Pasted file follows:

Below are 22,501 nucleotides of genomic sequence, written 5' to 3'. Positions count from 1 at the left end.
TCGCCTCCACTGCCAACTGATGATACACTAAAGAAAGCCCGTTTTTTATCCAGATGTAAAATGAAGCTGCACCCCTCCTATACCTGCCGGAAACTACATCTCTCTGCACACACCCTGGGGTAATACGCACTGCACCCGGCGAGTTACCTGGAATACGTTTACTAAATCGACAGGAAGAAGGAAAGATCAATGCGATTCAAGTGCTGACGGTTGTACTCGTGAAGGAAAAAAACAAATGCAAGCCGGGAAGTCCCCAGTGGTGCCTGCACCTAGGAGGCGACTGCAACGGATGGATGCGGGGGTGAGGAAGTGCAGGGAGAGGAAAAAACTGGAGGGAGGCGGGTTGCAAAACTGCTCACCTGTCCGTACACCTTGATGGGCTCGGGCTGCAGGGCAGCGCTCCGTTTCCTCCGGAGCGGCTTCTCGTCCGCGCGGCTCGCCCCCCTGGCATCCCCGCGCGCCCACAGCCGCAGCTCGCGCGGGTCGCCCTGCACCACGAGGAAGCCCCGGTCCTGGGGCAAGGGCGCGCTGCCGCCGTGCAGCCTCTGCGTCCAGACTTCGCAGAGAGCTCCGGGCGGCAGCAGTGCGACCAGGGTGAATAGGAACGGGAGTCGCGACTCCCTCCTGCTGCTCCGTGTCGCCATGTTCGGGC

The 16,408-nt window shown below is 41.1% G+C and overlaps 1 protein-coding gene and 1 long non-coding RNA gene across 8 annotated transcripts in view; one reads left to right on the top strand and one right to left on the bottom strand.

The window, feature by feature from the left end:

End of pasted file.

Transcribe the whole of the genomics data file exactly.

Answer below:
Below are 22,501 nucleotides of genomic sequence, written 5' to 3'. Positions count from 1 at the left end.
TCGCCTCCACTGCCAACTGATGATACACTAAAGAAAGCCCGTTTTTTATCCAGATGTAAAATGAAGCTGCACCCCTCCTATACCTGCCGGAAACTACATCTCTCTGCACACACCCTGGGGTAATACGCACTGCACCCGGCGAGTTACCTGGAATACGTTTACTAAATCGACAGGAAGAAGGAAAGATCAATGCGATTCAAGTGCTGACGGTTGTACTCGTGAAGGAAAAAAACAAATGCAAGCCGGGAAGTCCCCAGTGGTGCCTGCACCTAGGAGGCGACTGCAACGGATGGATGCGGGGGTGAGGAAGTGCAGGGAGAGGAAAAAACTGGAGGGAGGCGGGTTGCAAAACTGCTCACCTGTCCGTACACCTTGATGGGCTCGGGCTGCAGGGCAGCGCTCCGTTTCCTCCGGAGCGGCTTCTCGTCCGCGCGGCTCGCCCCCCTGGCATCCCCGCGCGCCCACAGCCGCAGCTCGCGCGGGTCGCCCTGCACCACGAGGAAGCCCCGGTCCTGGGGCAAGGGCGCGCTGCCGCCGTGCAGCCTCTGCGTCCAGACTTCGCAGAGAGCTCCGGGCGGCAGCAGTGCGACCAGGGTGAATAGGAACGGGAGTCGCGACTCCCTCCTGCTGCTCCGTGTCGCCATGTTCGGGC

The 16,408-nt window shown below is 41.1% G+C and overlaps 1 protein-coding gene and 1 long non-coding RNA gene across 8 annotated transcripts in view; one reads left to right on the top strand and one right to left on the bottom strand.

The window, feature by feature from the left end: